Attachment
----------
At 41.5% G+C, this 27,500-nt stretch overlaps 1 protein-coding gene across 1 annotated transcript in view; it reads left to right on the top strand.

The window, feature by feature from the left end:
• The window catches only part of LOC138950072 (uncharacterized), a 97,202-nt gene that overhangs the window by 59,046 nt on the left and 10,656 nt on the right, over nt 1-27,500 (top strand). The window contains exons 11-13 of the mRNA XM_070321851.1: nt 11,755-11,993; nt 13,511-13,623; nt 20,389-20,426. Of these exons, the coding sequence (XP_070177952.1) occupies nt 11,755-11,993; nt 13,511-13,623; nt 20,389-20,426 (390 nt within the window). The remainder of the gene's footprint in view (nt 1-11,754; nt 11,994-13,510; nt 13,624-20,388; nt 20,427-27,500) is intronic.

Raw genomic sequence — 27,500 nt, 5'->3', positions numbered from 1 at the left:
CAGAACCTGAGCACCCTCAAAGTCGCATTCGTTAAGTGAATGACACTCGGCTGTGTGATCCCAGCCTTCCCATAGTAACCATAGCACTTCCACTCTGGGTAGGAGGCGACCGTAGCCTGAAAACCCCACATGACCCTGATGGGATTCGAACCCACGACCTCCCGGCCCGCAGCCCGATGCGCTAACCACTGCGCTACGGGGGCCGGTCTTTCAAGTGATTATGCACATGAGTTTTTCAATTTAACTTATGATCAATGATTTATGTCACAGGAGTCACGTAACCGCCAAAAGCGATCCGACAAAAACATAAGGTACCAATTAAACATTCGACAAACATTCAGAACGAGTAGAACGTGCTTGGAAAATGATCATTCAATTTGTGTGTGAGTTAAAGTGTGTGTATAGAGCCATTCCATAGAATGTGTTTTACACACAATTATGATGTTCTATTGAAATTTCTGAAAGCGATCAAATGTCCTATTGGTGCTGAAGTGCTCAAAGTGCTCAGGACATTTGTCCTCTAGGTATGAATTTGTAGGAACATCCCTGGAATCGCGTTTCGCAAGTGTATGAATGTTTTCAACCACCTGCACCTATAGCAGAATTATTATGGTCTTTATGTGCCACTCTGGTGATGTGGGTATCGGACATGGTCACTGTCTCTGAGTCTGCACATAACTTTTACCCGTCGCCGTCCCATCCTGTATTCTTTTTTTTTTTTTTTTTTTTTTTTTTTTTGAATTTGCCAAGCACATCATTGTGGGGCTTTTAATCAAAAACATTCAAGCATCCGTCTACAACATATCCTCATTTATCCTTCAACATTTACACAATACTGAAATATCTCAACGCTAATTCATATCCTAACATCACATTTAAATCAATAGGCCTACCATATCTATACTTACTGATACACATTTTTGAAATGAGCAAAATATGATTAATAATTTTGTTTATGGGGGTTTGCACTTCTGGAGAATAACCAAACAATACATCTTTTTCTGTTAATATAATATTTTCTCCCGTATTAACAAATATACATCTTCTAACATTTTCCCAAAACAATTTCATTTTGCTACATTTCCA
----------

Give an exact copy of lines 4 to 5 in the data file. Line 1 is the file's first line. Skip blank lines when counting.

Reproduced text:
Raw genomic sequence — 27,500 nt, 5'->3', positions numbered from 1 at the left:
CAGAACCTGAGCACCCTCAAAGTCGCATTCGTTAAGTGAATGACACTCGGCTGTGTGATCCCAGCCTTCCCATAGTAACCATAGCACTTCCACTCTGGGTAGGAGGCGACCGTAGCCTGAAAACCCCACATGACCCTGATGGGATTCGAACCCACGACCTCCCGGCCCGCAGCCCGATGCGCTAACCACTGCGCTACGGGGGCCGGTCTTTCAAGTGATTATGCACATGAGTTTTTCAATTTAACTTATGATCAATGATTTATGTCACAGGAGTCACGTAACCGCCAAAAGCGATCCGACAAAAACATAAGGTACCAATTAAACATTCGACAAACATTCAGAACGAGTAGAACGTGCTTGGAAAATGATCATTCAATTTGTGTGTGAGTTAAAGTGTGTGTATAGAGCCATTCCATAGAATGTGTTTTACACACAATTATGATGTTCTATTGAAATTTCTGAAAGCGATCAAATGTCCTATTGGTGCTGAAGTGCTCAAAGTGCTCAGGACATTTGTCCTCTAGGTATGAATTTGTAGGAACATCCCTGGAATCGCGTTTCGCAAGTGTATGAATGTTTTCAACCACCTGCACCTATAGCAGAATTATTATGGTCTTTATGTGCCACTCTGGTGATGTGGGTATCGGACATGGTCACTGTCTCTGAGTCTGCACATAACTTTTACCCGTCGCCGTCCCATCCTGTATTCTTTTTTTTTTTTTTTTTTTTTTTTTTTTTGAATTTGCCAAGCACATCATTGTGGGGCTTTTAATCAAAAACATTCAAGCATCCGTCTACAACATATCCTCATTTATCCTTCAACATTTACACAATACTGAAATATCTCAACGCTAATTCATATCCTAACATCACATTTAAATCAATAGGCCTACCATATCTATACTTACTGATACACATTTTTGAAATGAGCAAAATATGATTAATAATTTTGTTTATGGGGGTTTGCACTTCTGGAGAATAACCAAACAATACATCTTTTTCTGTTAATATAATATTTTCTCCCGTATTAACAAATATACATCTTCTAACATTTTCCCAAAACAATTTCATTTTGCTACATTTCCA